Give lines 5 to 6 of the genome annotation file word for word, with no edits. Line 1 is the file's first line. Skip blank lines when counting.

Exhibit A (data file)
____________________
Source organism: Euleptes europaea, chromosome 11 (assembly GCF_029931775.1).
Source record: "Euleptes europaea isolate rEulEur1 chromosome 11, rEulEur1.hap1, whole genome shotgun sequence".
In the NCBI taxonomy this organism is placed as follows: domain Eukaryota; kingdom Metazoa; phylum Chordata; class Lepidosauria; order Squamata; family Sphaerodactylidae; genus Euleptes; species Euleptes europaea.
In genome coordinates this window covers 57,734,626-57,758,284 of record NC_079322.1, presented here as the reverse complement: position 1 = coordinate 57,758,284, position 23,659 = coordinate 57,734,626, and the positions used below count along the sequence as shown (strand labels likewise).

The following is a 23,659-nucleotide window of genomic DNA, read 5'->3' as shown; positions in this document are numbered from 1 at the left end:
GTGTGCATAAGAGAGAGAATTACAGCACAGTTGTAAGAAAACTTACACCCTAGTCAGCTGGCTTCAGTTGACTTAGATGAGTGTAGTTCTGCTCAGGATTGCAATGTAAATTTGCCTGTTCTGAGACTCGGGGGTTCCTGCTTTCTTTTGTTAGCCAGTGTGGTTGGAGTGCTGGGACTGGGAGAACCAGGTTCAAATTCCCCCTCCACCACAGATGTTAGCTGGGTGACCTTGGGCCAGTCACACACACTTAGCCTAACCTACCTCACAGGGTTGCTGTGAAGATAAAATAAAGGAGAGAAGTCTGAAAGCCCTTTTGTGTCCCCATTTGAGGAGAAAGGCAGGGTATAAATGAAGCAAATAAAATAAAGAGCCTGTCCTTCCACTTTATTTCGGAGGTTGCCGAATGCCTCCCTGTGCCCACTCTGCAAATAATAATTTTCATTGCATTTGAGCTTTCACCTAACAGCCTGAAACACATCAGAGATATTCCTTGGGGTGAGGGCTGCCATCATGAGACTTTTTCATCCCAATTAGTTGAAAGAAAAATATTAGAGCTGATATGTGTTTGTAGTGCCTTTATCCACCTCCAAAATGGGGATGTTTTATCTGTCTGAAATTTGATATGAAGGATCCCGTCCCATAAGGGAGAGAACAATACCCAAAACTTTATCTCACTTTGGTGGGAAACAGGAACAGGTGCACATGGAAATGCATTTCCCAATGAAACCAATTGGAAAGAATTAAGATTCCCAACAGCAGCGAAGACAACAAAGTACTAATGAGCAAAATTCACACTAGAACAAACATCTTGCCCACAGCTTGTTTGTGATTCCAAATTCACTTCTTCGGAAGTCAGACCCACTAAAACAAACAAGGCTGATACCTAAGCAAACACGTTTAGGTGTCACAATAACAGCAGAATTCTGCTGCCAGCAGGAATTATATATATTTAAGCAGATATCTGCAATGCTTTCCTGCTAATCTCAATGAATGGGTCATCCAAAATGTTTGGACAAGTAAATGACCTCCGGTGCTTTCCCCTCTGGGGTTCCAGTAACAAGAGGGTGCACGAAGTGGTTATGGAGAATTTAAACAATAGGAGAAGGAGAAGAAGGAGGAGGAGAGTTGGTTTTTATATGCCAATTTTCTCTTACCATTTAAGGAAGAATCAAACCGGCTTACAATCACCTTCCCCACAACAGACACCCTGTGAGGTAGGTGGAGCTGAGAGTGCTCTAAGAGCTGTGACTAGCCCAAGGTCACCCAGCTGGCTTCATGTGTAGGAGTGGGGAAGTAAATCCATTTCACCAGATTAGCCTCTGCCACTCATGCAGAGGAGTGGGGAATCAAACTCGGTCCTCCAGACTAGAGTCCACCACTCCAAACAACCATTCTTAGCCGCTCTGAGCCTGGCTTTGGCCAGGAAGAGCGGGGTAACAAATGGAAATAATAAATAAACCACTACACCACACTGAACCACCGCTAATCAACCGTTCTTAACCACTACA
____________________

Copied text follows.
The following is a 23,659-nucleotide window of genomic DNA, read 5'->3' as shown; positions in this document are numbered from 1 at the left end:
GTGTGCATAAGAGAGAGAATTACAGCACAGTTGTAAGAAAACTTACACCCTAGTCAGCTGGCTTCAGTTGACTTAGATGAGTGTAGTTCTGCTCAGGATTGCAATGTAAATTTGCCTGTTCTGAGACTCGGGGGTTCCTGCTTTCTTTTGTTAGCCAGTGTGGTTGGAGTGCTGGGACTGGGAGAACCAGGTTCAAATTCCCCCTCCACCACAGATGTTAGCTGGGTGACCTTGGGCCAGTCACACACACTTAGCCTAACCTACCTCACAGGGTTGCTGTGAAGATAAAATAAAGGAGAGAAGTCTGAAAGCCCTTTTGTGTCCCCATTTGAGGAGAAAGGCAGGGTATAAATGAAGCAAATAAAATAAAGAGCCTGTCCTTCCACTTTATTTCGGAGGTTGCCGAATGCCTCCCTGTGCCCACTCTGCAAATAATAATTTTCATTGCATTTGAGCTTTCACCTAACAGCCTGAAACACATCAGAGATATTCCTTGGGGTGAGGGCTGCCATCATGAGACTTTTTCATCCCAATTAGTTGAAAGAAAAATATTAGAGCTGATATGTGTTTGTAGTGCCTTTATCCACCTCCAAAATGGGGATGTTTTATCTGTCTGAAATTTGATATGAAGGATCCCGTCCCATAAGGGAGAGAACAATACCCAAAACTTTATCTCACTTTGGTGGGAAACAGGAACAGGTGCACATGGAAATGCATTTCCCAATGAAACCAATTGGAAAGAATTAAGATTCCCAACAGCAGCGAAGACAACAAAGTACTAATGAGCAAAATTCACACTAGAACAAACATCTTGCCCACAGCTTGTTTGTGATTCCAAATTCACTTCTTCGGAAGTCAGACCCACTAAAACAAACAAGGCTGATACCTAAGCAAACACGTTTAGGTGTCACAATAACAGCAGAATTCTGCTGCCAGCAGGAATTATATATATTTAAGCAGATATCTGCAATGCTTTCCTGCTAATCTCAATGAATGGGTCATCCAAAATGTTTGGACAAGTAAATGACCTCCGGTGCTTTCCCCTCTGGGGTTCCAGTAACAAGAGGGTGCACGAAGTGGTTATGGAGAATTTAAACAATAGGAGAAGGAGAAGAAGGAGGAGGAGAGTTGGTTTTTATATGCCAATTTTCTCTTACCATTTAAGGAAGAATCAAACCGGCTTACAATCACCTTCCCCACAACAGACACCCTGTGAGGTAGGTGGAGCTGAGAGTGCTCTAAGAGCTGTGACTAGCCCAAGGTCACCCAGCTGGCTTCATGTGTAGGAGTGGGGAAGTAAATCCATTTCACCAGATTAGCCTCTGCCACTCATGCAGAGGAGTGGGGAATCAAACTCGGTCCTCCAGACTAGAGTCCACCACTCCAAACAACCATTCTTAGCCGCTCTGAGCCTGGCTTTGGCCAGGAAGAGCGGGGTAACAAATGGAAATAATAAATAAACCACTACACCACACTGAACCACCGCTAATCAACCGTTCTTAACCACTACA